Discrimination & Discriminatory Harassment

“Members of the University community cannot thrive unless each is accepted as an autonomous individual and is treated without regard to characteristics irrelevant to participation in the life of the University. . . . The University does not discriminate on the basis of race, color, religion, sex, sexual orientation, gender identity, national or ethnic origin, age, status as an individual with a disability, protected veteran status, genetic information, or other protected classes under the law . . .”

University of Chicago Policy on Harassment, Discrimination, and Sexual Misconduct

Discrimination & Discriminatory Harassment

The University of Chicago is a community of scholars dedicated to research, academic excellence, and the pursuit and cultivation of learning. Freedom of expression is vital to our shared goal of the pursuit of knowledge and should not be restricted by a multitude of rules. At the same time, unlawful discrimination, including harassment, compromises the integrity of the University. The University is committed to taking necessary action to prevent, correct, and address instances of unlawful discrimination.

We have compiled an overview of discrimination and discriminatory harassment below, as well as a list of frequently asked questions and answers about University policies related to discriminatory harassment. In addition, you can learn more about resources available to members of the university community, including confidential resources, and how to report an incident of discriminatory harassment.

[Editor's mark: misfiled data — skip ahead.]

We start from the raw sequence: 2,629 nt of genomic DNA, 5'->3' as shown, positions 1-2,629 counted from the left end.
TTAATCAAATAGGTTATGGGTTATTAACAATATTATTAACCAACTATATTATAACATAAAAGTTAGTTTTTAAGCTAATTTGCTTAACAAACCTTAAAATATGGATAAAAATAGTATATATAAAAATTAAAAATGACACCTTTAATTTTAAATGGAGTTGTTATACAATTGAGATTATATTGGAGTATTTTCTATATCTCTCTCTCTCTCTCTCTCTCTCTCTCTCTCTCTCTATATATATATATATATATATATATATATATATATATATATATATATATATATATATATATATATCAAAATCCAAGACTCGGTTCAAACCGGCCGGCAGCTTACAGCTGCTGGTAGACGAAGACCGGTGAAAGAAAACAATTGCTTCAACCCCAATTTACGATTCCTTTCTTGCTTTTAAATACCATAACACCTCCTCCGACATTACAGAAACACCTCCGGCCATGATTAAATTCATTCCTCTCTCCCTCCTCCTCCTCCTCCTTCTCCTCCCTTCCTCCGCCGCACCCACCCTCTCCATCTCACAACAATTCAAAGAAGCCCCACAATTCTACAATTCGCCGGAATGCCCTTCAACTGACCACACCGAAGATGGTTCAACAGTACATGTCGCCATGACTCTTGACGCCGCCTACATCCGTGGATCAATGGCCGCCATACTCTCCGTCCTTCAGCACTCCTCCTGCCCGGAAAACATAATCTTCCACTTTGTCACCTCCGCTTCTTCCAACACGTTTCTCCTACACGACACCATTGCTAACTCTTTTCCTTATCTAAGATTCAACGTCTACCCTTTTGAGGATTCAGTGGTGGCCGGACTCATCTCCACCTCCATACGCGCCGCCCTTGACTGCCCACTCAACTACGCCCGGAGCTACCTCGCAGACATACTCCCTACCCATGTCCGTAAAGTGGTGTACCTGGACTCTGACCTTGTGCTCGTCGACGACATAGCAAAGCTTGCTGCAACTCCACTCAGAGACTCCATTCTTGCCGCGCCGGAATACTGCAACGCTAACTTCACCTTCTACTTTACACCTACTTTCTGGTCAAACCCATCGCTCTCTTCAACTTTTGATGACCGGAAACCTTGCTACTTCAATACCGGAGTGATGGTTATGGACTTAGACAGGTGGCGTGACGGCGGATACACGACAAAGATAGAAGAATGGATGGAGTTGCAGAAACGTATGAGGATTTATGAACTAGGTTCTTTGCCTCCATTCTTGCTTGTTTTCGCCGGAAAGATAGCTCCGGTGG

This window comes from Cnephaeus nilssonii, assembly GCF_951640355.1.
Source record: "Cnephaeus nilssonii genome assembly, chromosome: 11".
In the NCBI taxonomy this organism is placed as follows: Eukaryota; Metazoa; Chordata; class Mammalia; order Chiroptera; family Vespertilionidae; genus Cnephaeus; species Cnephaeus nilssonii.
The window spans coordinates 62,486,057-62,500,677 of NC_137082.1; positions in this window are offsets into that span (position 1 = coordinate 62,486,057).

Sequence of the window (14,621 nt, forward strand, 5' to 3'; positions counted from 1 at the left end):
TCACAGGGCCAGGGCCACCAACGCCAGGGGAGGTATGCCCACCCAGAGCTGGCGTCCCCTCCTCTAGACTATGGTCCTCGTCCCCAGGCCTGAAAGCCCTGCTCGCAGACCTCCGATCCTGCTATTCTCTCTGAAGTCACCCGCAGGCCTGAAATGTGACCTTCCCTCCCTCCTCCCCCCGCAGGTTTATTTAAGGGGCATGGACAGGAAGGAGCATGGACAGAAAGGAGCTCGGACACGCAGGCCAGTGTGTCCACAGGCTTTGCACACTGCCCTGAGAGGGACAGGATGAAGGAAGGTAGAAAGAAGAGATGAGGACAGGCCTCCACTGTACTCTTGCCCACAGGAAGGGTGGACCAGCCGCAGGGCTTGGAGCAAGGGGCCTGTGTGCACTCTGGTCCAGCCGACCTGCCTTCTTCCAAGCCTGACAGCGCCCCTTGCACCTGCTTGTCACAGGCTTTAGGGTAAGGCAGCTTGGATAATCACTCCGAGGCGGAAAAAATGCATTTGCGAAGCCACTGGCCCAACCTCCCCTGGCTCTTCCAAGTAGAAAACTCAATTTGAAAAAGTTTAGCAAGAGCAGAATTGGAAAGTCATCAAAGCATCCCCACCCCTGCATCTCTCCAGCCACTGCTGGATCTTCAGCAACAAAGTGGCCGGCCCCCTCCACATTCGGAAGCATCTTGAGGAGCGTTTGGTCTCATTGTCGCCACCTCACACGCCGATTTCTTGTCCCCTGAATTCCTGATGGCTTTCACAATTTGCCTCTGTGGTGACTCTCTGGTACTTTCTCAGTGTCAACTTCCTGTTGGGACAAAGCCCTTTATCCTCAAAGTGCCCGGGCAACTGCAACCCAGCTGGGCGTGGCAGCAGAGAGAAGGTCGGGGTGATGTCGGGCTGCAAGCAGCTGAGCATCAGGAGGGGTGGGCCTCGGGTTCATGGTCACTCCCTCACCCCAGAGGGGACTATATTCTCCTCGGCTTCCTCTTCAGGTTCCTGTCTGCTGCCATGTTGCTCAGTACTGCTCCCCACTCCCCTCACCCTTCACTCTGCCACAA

What is Discrimination?

Discrimination is the unjust or different treatment of a person on the basis of a protected characteristic under the law. Discrimination based on factors irrelevant to admission, employment, or program participation violates the University’s principles.

A protected class (or characteristic) under the law includes a person’s race, color, religion, sex, sexual orientation, gender identity, national or ethnic origin, age, status as an individual with a disability, protected veteran status, genetic information, and other protected classes under applicable law.

What is Discriminatory Harassment under the University’s Policy?

Discriminatory harassment is harassment of a person on the basis of a protected characteristic under the law.

A protected class (or characteristic) under the law includes a person’s race, color, religion, sex, sexual orientation, gender identity, national or ethnic origin, age, status as an individual with a disability, protected veteran status, genetic information, and other protected classes under applicable law.

Harassment is verbal or physical contact or conduct using technology that is so severe or pervasive that it has the purpose or effect of unreasonably interfering with an individual’s work performance or educational program participation, or that creates an intimidating, hostile, or offensive work or educational environment.

  • A person’s subjective belief that behavior is intimidating, hostile, or offensive does not make that behavior harassment. The behavior must be objectively unreasonable. Expression occurring in an academic, educational or research context is considered a special case and is broadly protected by academic freedom. Such expression will not constitute harassment unless (in addition to satisfying the above definition) it is targeted at a specific person or persons, is abusive, and serves no bona fide academic purpose.